It is hereby preferred if the reset element is a spring element, whereby preferably tension springs and/or compression springs are used.
Although it would also be possible to work with gas pressure in the manner of a shock absorber as a reset element, the use of spring elements has the advantage that the stiffnesses can be easily pre-selected and adjusted. The question as to whether tension or compression springs are used is simply a question of kinematic reversal, and thus the selected special construction in each respective case.
Further advantages can be derived from the description and enclosed drawing.
It is understood that the aforementioned features and those to be explained in the following can be used not only in the specified combinations but also in other combinations or alone without going beyond the scope of the present invention.
The drawing shows one embodiment of the invention which will be explained in more detail in the following description.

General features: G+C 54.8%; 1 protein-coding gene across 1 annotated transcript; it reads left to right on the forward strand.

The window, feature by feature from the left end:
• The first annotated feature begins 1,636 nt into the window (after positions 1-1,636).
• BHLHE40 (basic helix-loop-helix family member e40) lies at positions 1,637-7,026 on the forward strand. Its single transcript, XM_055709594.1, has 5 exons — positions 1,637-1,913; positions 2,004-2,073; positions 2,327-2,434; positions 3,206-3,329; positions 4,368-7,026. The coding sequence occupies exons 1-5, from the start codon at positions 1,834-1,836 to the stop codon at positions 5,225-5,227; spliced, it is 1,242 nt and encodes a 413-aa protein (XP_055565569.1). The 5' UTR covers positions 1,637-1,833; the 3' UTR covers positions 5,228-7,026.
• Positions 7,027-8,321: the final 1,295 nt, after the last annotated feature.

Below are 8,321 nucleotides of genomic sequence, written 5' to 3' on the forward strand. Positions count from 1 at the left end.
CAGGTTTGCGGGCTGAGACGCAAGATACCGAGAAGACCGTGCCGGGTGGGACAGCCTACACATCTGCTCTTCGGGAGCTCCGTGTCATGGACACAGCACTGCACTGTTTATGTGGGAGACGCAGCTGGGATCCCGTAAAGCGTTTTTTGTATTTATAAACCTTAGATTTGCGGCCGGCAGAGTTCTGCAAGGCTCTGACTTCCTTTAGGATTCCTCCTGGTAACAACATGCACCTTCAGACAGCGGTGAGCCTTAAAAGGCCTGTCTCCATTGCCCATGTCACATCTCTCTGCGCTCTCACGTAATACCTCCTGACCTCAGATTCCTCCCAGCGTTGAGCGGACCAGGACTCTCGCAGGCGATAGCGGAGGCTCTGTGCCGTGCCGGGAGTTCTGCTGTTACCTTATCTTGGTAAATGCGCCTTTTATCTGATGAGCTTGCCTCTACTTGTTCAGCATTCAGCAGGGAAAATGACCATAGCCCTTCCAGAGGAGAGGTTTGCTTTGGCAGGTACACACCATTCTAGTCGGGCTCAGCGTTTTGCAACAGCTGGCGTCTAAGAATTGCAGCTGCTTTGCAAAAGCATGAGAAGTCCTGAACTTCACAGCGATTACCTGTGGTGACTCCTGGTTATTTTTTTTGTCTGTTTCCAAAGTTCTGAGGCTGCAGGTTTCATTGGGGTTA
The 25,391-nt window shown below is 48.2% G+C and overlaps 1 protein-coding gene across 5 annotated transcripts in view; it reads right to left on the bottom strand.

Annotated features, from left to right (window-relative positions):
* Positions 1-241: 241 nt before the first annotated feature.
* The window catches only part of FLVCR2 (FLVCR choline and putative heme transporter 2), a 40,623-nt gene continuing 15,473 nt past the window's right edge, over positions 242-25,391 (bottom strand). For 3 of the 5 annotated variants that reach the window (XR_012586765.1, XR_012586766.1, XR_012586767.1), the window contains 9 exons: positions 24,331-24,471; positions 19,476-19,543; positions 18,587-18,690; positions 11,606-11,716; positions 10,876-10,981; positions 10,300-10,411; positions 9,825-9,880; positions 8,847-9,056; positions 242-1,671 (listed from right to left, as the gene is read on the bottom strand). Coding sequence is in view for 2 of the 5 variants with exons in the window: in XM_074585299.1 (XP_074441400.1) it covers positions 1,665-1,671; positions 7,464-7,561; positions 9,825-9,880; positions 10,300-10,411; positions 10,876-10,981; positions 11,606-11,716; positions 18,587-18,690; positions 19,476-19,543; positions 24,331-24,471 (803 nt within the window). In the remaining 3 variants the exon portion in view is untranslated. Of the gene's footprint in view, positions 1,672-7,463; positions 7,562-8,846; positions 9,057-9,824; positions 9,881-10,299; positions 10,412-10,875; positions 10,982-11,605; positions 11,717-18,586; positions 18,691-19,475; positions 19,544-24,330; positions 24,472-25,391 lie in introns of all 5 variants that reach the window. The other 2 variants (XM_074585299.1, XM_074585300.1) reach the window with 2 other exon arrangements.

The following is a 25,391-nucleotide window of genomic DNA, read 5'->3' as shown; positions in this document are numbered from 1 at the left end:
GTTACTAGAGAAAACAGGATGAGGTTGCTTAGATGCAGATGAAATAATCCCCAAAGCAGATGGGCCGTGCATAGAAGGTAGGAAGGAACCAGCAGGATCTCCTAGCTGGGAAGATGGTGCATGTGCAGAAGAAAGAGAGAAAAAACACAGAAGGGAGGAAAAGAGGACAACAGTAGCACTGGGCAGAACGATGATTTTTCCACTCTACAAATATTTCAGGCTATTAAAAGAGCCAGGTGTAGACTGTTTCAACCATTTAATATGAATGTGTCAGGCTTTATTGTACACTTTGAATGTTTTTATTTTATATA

The single FIGURE shows a schematic, longitudinal section through the new switch.
In the FIGURE, 10 indicates the new switch, which in this case is used to optionally connect a battery 11 to a consumer 12.
The switch 10 displays a casing 14 in which a rotationally symmetrical actuating part 15 is arranged which is borne in a manner that it can perform a linear movement, in FIG. 1 this movement being to the right. The inside of the actuating part 15 is a guide tube 16 for a mass 17, which in FIG. 1 is also borne in a manner that it can perform a linear movement and move to the right.
A first reset element 18 in the form of a tension spring 19 is provided between the casing 14 and the actuating part 15, which pulls the actuating part 15 in FIG. 1 to the left against a shoulder 20.
A further reset element 21 is arranged in the guide tube 16, which is here made up of two tension springs 22. The tension springs 22 are provided between the actuating part 15 and the mass 17 so that they prestress the mass 17 in FIG. 1 to the left against stops 20'.